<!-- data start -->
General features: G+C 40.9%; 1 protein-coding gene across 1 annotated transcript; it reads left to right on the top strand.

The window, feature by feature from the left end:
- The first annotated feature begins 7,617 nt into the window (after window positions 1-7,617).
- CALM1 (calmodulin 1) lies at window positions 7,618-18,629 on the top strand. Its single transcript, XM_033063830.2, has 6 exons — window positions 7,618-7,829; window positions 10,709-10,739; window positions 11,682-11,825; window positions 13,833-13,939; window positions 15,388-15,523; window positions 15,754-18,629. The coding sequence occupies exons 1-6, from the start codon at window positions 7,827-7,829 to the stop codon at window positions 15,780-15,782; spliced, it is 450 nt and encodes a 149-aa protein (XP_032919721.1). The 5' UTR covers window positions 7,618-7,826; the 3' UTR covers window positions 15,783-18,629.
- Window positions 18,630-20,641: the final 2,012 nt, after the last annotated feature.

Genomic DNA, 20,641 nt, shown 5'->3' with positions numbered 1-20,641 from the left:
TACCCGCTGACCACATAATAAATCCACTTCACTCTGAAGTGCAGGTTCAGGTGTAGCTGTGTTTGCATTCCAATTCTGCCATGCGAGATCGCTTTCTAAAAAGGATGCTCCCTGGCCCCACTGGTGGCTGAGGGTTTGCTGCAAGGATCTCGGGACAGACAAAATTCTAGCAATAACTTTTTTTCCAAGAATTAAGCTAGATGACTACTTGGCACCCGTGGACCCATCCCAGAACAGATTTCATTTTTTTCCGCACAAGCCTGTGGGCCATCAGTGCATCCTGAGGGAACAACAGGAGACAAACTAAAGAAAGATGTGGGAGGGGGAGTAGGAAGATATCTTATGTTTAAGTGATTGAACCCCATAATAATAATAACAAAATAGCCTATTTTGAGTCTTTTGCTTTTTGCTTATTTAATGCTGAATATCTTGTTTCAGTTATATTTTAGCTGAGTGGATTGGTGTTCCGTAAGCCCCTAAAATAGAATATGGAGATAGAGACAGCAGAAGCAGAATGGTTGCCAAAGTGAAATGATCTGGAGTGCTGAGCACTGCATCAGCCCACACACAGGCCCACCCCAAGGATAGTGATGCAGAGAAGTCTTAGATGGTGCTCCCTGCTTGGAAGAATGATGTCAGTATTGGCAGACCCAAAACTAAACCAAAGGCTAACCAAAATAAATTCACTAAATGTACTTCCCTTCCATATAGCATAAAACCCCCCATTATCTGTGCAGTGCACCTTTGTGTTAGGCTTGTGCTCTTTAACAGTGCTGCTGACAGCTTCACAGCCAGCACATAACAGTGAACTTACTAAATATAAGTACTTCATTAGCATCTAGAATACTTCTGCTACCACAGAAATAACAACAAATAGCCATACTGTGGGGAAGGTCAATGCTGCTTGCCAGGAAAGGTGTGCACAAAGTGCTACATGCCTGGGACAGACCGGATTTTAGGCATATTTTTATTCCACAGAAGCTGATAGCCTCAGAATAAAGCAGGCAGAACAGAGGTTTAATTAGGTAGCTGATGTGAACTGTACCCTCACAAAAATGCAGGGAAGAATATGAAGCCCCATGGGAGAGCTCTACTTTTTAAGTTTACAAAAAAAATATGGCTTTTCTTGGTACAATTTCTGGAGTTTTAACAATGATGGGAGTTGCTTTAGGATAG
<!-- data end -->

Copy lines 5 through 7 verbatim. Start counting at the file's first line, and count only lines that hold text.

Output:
- Window positions 18,630-20,641: the final 2,012 nt, after the last annotated feature.

Genomic DNA, 20,641 nt, shown 5'->3' with positions numbered 1-20,641 from the left:
TACCCGCTGACCACATAATAAATCCACTTCACTCTGAAGTGCAGGTTCAGGTGTAGCTGTGTTTGCATTCCAATTCTGCCATGCGAGATCGCTTTCTAAAAAGGATGCTCCCTGGCCCCACTGGTGGCTGAGGGTTTGCTGCAAGGATCTCGGGACAGACAAAATTCTAGCAATAACTTTTTTTCCAAGAATTAAGCTAGATGACTACTTGGCACCCGTGGACCCATCCCAGAACAGATTTCATTTTTTTCCGCACAAGCCTGTGGGCCATCAGTGCATCCTGAGGGAACAACAGGAGACAAACTAAAGAAAGATGTGGGAGGGGGAGTAGGAAGATATCTTATGTTTAAGTGATTGAACCCCATAATAATAATAACAAAATAGCCTATTTTGAGTCTTTTGCTTTTTGCTTATTTAATGCTGAATATCTTGTTTCAGTTATATTTTAGCTGAGTGGATTGGTGTTCCGTAAGCCCCTAAAATAGAATATGGAGATAGAGACAGCAGAAGCAGAATGGTTGCCAAAGTGAAATGATCTGGAGTGCTGAGCACTGCATCAGCCCACACACAGGCCCACCCCAAGGATAGTGATGCAGAGAAGTCTTAGATGGTGCTCCCTGCTTGGAAGAATGATGTCAGTATTGGCAGACCCAAAACTAAACCAAAGGCTAACCAAAATAAATTCACTAAATGTACTTCCCTTCCATATAGCATAAAACCCCCCATTATCTGTGCAGTGCACCTTTGTGTTAGGCTTGTGCTCTTTAACAGTGCTGCTGACAGCTTCACAGCCAGCACATAACAGTGAACTTACTAAATATAAGTACTTCATTAGCATCTAGAATACTTCTGCTACCACAGAAATAACAACAAATAGCCATACTGTGGGGAAGGTCAATGCTGCTTGCCAGGAAAGGTGTGCACAAAGTGCTACATGCCTGGGACAGACCGGATTTTAGGCATATTTTTATTCCACAGAAGCTGATAGCCTCAGAATAAAGCAGGCAGAACAGAGGTTTAATTAGGTAGCTGATGTGAACTGTACCCTCACAAAAATGCAGGGAAGAATATGAAGCCCCATGGGAGAGCTCTACTTTTTAAGTTTACAAAAAAAATATGGCTTTTCTTGGTACAATTTCTGGAGTTTTAACAATGATGGGAGTTGCTTTAGGATAG